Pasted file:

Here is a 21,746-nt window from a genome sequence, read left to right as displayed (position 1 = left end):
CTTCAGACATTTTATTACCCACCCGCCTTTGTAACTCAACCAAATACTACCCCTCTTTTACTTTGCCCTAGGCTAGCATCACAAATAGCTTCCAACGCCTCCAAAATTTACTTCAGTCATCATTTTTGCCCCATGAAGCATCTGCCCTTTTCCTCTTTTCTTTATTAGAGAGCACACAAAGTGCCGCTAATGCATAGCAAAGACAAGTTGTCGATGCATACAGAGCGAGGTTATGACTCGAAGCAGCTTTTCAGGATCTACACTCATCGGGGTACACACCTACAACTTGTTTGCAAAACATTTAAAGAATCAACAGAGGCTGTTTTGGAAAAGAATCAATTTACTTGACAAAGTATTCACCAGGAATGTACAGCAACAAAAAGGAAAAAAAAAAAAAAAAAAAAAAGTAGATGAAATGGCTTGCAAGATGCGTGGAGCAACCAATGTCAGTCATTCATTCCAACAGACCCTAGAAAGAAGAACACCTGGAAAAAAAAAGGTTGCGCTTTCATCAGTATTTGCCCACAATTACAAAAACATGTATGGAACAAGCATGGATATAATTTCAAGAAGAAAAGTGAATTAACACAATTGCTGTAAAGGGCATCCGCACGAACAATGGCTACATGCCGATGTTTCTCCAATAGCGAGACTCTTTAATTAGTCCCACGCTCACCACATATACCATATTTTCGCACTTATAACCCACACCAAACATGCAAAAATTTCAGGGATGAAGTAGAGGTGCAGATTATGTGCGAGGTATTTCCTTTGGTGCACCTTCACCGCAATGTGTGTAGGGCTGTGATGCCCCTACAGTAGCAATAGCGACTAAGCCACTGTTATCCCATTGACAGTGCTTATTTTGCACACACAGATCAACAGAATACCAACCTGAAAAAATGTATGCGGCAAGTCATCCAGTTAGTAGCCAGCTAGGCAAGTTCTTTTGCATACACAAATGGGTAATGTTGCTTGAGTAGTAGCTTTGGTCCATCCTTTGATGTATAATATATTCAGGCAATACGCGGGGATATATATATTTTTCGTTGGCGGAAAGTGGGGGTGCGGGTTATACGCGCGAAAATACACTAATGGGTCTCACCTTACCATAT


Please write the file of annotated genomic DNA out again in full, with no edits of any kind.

Here is a 21,746-nt window from a genome sequence, read left to right as displayed (position 1 = left end):
CTTCAGACATTTTATTACCCACCCGCCTTTGTAACTCAACCAAATACTACCCCTCTTTTACTTTGCCCTAGGCTAGCATCACAAATAGCTTCCAACGCCTCCAAAATTTACTTCAGTCATCATTTTTGCCCCATGAAGCATCTGCCCTTTTCCTCTTTTCTTTATTAGAGAGCACACAAAGTGCCGCTAATGCATAGCAAAGACAAGTTGTCGATGCATACAGAGCGAGGTTATGACTCGAAGCAGCTTTTCAGGATCTACACTCATCGGGGTACACACCTACAACTTGTTTGCAAAACATTTAAAGAATCAACAGAGGCTGTTTTGGAAAAGAATCAATTTACTTGACAAAGTATTCACCAGGAATGTACAGCAACAAAAAGGAAAAAAAAAAAAAAAAAAAAAAGTAGATGAAATGGCTTGCAAGATGCGTGGAGCAACCAATGTCAGTCATTCATTCCAACAGACCCTAGAAAGAAGAACACCTGGAAAAAAAAAGGTTGCGCTTTCATCAGTATTTGCCCACAATTACAAAAACATGTATGGAACAAGCATGGATATAATTTCAAGAAGAAAAGTGAATTAACACAATTGCTGTAAAGGGCATCCGCACGAACAATGGCTACATGCCGATGTTTCTCCAATAGCGAGACTCTTTAATTAGTCCCACGCTCACCACATATACCATATTTTCGCACTTATAACCCACACCAAACATGCAAAAATTTCAGGGATGAAGTAGAGGTGCAGATTATGTGCGAGGTATTTCCTTTGGTGCACCTTCACCGCAATGTGTGTAGGGCTGTGATGCCCCTACAGTAGCAATAGCGACTAAGCCACTGTTATCCCATTGACAGTGCTTATTTTGCACACACAGATCAACAGAATACCAACCTGAAAAAATGTATGCGGCAAGTCATCCAGTTAGTAGCCAGCTAGGCAAGTTCTTTTGCATACACAAATGGGTAATGTTGCTTGAGTAGTAGCTTTGGTCCATCCTTTGATGTATAATATATTCAGGCAATACGCGGGGATATATATATTTTTCGTTGGCGGAAAGTGGGGGTGCGGGTTATACGCGCGAAAATACACTAATGGGTCTCACCTTACCATAT